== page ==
Marriage Stats

I had always assumed that the often-quoted “50% of marriages end in divorce” statistic was one of those bunkum urban-legend stats, akin to “75% of communication is non-verbal” and “you only use 10% of your brain.”

But it turns out the Center for Disease Control actually keeps stats on this issue. There’s a lot of interesting stuff in this survey, which was obtained by face-to-face interviews in 1995 with more than ten thousand women (a representative sample of the US).

In particular, Table 21 (on page 64 if you’re following along) lists “probability of first marriage disruption by duration of marriage.” It includes both divorces and separations without formal divorces, separated into columns by years and into rows by different characteristics, such as education, income, and religion.

If I’m reading this chart right, 43% of marriages fail in the first 15 years, which makes the often-stated 50% estimate for all marriages sound pretty reasonable.

More interesting is the breakdown by categories. It looks like if you want a long-lasting marriage, the best thing for you to do is to be an Asian. 23% of Asian marriages failed by the 15 year mark, compared with 42% each of white and Hispanic marriages and 55% of black marriages.

Religion does play a role, but not as much as you’d think given how much the Religious Right bangs on about the sanctity of marriage. 40% of “Fundamentalist” marriages marriages broke down before the 15 year mark, compared with 37% of Catholic marriages, 44% of “Other Protestant” marriages, and 56% of those claiming no religious affiliation.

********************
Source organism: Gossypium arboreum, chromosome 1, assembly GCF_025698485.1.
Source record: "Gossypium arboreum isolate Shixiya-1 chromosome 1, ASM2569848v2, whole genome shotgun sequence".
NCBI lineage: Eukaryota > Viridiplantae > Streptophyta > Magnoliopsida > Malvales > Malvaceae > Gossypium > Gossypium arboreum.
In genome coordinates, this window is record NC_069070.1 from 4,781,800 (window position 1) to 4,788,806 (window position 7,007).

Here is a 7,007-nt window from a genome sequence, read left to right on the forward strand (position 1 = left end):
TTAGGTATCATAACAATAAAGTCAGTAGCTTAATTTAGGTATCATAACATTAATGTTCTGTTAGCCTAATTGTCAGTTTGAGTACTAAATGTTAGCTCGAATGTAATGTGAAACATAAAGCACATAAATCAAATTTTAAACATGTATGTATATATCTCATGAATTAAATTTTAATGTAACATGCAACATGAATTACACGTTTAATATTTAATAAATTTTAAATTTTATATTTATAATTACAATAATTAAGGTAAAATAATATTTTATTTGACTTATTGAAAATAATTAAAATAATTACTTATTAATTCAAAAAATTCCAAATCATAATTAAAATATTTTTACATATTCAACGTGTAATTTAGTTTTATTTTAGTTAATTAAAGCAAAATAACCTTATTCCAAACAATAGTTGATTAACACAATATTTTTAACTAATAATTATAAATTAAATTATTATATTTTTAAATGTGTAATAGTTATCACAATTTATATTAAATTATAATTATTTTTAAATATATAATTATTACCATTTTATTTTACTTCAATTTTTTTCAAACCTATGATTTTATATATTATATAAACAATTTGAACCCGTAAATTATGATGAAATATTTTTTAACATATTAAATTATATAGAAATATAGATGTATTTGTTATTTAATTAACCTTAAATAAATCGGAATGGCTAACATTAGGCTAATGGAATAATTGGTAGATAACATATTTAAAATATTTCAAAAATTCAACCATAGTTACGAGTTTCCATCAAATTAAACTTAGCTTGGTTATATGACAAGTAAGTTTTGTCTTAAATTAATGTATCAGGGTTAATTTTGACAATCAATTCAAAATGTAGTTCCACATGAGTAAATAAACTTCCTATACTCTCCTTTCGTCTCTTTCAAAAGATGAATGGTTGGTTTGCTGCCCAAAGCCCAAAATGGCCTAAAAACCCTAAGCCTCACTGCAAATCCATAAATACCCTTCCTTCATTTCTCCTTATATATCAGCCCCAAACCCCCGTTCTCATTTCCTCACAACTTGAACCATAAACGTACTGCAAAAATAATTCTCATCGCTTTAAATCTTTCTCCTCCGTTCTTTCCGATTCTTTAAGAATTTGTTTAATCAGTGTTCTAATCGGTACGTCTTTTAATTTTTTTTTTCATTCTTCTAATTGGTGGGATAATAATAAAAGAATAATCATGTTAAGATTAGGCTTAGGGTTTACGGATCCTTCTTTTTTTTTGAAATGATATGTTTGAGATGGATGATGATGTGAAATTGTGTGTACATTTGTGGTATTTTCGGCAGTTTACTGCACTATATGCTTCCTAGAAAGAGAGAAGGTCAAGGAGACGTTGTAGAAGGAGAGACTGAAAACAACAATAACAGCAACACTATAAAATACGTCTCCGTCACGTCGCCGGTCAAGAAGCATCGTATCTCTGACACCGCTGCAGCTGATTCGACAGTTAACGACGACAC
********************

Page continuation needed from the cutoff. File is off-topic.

How seriously you take your religion makes a difference too. 39% of those who claim religion as Very Important to them had a broken marriage by the 15 year mark, compared with 45% of those claiming it as Somewhat Important and 54% of those claiming it as Not Important.

There’s a lot of other factors that they track, and not just about marriage breakdowns. There are tables about the likelihood of first marriage by age (75% of women are marriage by age 30), probability of cohabitation transitioning into marriage, and probability of remarriage after divorce. It’s fascinating stuff to explore.

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